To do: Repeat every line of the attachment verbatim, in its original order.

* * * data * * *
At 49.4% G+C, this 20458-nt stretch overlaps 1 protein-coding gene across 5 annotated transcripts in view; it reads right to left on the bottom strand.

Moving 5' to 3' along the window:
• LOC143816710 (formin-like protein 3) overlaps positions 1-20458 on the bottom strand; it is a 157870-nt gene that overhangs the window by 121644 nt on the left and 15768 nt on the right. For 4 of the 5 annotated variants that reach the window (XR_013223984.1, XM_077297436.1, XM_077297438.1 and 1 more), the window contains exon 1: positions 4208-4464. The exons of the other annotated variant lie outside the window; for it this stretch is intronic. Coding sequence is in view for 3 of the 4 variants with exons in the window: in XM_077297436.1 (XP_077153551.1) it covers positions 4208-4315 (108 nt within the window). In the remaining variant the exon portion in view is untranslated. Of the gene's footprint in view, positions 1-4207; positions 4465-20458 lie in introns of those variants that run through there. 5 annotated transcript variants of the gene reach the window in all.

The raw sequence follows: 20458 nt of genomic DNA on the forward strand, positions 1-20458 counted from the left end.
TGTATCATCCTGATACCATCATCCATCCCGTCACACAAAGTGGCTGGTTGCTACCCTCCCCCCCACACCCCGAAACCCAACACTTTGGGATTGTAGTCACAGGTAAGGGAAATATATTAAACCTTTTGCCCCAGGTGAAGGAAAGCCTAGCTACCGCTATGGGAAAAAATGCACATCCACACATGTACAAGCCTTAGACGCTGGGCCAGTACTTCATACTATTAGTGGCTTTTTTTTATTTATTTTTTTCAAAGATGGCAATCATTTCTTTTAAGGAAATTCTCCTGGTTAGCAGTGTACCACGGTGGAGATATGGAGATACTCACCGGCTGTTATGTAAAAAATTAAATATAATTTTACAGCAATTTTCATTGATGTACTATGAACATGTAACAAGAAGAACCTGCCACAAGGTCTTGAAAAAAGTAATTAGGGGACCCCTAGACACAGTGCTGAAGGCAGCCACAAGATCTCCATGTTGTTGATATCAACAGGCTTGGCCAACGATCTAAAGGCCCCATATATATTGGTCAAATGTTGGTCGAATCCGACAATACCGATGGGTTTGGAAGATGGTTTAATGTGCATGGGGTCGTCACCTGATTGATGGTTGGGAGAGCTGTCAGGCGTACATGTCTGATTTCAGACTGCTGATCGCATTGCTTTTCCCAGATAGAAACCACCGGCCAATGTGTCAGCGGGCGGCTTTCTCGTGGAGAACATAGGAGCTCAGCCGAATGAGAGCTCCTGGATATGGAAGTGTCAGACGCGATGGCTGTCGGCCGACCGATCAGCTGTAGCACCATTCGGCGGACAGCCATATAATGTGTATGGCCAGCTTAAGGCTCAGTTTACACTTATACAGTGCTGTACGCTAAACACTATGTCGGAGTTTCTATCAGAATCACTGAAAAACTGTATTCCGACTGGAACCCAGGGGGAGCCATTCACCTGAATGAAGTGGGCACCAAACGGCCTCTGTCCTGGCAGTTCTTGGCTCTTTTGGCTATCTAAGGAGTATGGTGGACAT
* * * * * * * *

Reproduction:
At 49.4% G+C, this 20458-nt stretch overlaps 1 protein-coding gene across 5 annotated transcripts in view; it reads right to left on the bottom strand.

Moving 5' to 3' along the window:
• LOC143816710 (formin-like protein 3) overlaps positions 1-20458 on the bottom strand; it is a 157870-nt gene that overhangs the window by 121644 nt on the left and 15768 nt on the right. For 4 of the 5 annotated variants that reach the window (XR_013223984.1, XM_077297436.1, XM_077297438.1 and 1 more), the window contains exon 1: positions 4208-4464. The exons of the other annotated variant lie outside the window; for it this stretch is intronic. Coding sequence is in view for 3 of the 4 variants with exons in the window: in XM_077297436.1 (XP_077153551.1) it covers positions 4208-4315 (108 nt within the window). In the remaining variant the exon portion in view is untranslated. Of the gene's footprint in view, positions 1-4207; positions 4465-20458 lie in introns of those variants that run through there. 5 annotated transcript variants of the gene reach the window in all.

The raw sequence follows: 20458 nt of genomic DNA on the forward strand, positions 1-20458 counted from the left end.
TGTATCATCCTGATACCATCATCCATCCCGTCACACAAAGTGGCTGGTTGCTACCCTCCCCCCCACACCCCGAAACCCAACACTTTGGGATTGTAGTCACAGGTAAGGGAAATATATTAAACCTTTTGCCCCAGGTGAAGGAAAGCCTAGCTACCGCTATGGGAAAAAATGCACATCCACACATGTACAAGCCTTAGACGCTGGGCCAGTACTTCATACTATTAGTGGCTTTTTTTTATTTATTTTTTTCAAAGATGGCAATCATTTCTTTTAAGGAAATTCTCCTGGTTAGCAGTGTACCACGGTGGAGATATGGAGATACTCACCGGCTGTTATGTAAAAAATTAAATATAATTTTACAGCAATTTTCATTGATGTACTATGAACATGTAACAAGAAGAACCTGCCACAAGGTCTTGAAAAAAGTAATTAGGGGACCCCTAGACACAGTGCTGAAGGCAGCCACAAGATCTCCATGTTGTTGATATCAACAGGCTTGGCCAACGATCTAAAGGCCCCATATATATTGGTCAAATGTTGGTCGAATCCGACAATACCGATGGGTTTGGAAGATGGTTTAATGTGCATGGGGTCGTCACCTGATTGATGGTTGGGAGAGCTGTCAGGCGTACATGTCTGATTTCAGACTGCTGATCGCATTGCTTTTCCCAGATAGAAACCACCGGCCAATGTGTCAGCGGGCGGCTTTCTCGTGGAGAACATAGGAGCTCAGCCGAATGAGAGCTCCTGGATATGGAAGTGTCAGACGCGATGGCTGTCGGCCGACCGATCAGCTGTAGCACCATTCGGCGGACAGCCATATAATGTGTATGGCCAGCTTAAGGCTCAGTTTACACTTATACAGTGCTGTACGCTAAACACTATGTCGGAGTTTCTATCAGAATCACTGAAAAACTGTATTCCGACTGGAACCCAGGGGGAGCCATTCACCTGAATGAAGTGGGCACCAAACGGCCTCTGTCCTGGCAGTTCTTGGCTCTTTTGGCTATCTAAGGAGTATGGTGGACAT